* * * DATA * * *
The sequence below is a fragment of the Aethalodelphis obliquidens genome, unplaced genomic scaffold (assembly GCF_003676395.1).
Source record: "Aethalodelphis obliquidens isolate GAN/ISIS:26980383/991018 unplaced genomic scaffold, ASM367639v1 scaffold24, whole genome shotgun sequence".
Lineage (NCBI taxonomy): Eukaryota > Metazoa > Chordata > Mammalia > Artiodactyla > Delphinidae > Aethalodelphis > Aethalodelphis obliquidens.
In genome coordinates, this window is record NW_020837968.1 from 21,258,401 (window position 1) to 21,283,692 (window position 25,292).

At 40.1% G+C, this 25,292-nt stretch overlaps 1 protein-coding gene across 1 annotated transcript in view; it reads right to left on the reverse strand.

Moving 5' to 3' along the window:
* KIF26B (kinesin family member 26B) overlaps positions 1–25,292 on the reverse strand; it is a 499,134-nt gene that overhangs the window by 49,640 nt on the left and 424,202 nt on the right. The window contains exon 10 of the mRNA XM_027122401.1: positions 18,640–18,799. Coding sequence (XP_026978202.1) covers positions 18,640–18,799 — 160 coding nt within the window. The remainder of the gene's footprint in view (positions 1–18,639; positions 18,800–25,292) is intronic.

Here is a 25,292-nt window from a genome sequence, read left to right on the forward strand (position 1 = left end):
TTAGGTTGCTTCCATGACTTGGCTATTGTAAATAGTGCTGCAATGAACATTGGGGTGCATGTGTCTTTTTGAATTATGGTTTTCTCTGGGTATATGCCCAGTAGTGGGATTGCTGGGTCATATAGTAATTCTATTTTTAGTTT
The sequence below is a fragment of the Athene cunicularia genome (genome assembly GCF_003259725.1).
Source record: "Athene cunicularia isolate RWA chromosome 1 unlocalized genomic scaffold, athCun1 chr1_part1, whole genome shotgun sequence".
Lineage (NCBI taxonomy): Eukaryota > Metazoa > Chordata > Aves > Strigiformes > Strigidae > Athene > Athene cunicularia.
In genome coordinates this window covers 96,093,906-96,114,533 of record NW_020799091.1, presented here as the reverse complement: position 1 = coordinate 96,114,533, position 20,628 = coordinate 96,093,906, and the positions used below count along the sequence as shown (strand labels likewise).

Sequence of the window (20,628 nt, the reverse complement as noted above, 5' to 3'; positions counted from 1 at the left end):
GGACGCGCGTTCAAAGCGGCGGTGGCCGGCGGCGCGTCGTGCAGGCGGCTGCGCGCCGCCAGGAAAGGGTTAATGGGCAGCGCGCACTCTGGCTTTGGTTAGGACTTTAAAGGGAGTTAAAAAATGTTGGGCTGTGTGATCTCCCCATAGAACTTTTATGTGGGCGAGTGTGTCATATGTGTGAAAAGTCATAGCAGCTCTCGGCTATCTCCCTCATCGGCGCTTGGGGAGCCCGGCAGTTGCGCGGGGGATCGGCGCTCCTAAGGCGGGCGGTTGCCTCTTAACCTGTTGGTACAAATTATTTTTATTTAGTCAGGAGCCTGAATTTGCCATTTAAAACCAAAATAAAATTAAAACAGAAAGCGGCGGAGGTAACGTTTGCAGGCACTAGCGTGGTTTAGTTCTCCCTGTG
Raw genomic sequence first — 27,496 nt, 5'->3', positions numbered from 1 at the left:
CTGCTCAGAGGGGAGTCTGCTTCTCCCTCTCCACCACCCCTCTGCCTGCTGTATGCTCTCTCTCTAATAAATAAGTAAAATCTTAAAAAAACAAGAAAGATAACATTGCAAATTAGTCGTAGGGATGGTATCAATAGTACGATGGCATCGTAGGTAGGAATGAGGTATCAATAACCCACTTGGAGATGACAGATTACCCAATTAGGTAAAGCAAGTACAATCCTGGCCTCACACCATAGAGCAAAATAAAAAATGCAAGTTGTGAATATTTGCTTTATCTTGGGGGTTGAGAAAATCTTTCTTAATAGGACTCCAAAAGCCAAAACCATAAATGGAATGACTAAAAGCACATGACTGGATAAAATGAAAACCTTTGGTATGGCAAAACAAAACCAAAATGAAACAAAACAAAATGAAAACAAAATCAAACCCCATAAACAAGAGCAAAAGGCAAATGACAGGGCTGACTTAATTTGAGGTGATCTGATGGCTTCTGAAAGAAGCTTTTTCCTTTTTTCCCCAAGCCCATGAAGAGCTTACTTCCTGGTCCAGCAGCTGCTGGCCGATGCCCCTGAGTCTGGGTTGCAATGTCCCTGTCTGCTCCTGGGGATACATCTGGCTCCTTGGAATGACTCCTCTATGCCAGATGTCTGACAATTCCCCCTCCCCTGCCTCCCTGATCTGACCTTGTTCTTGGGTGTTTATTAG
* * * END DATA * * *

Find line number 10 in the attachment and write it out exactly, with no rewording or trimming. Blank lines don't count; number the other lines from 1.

The sequence below is a fragment of the Athene cunicularia genome (genome assembly GCF_003259725.1).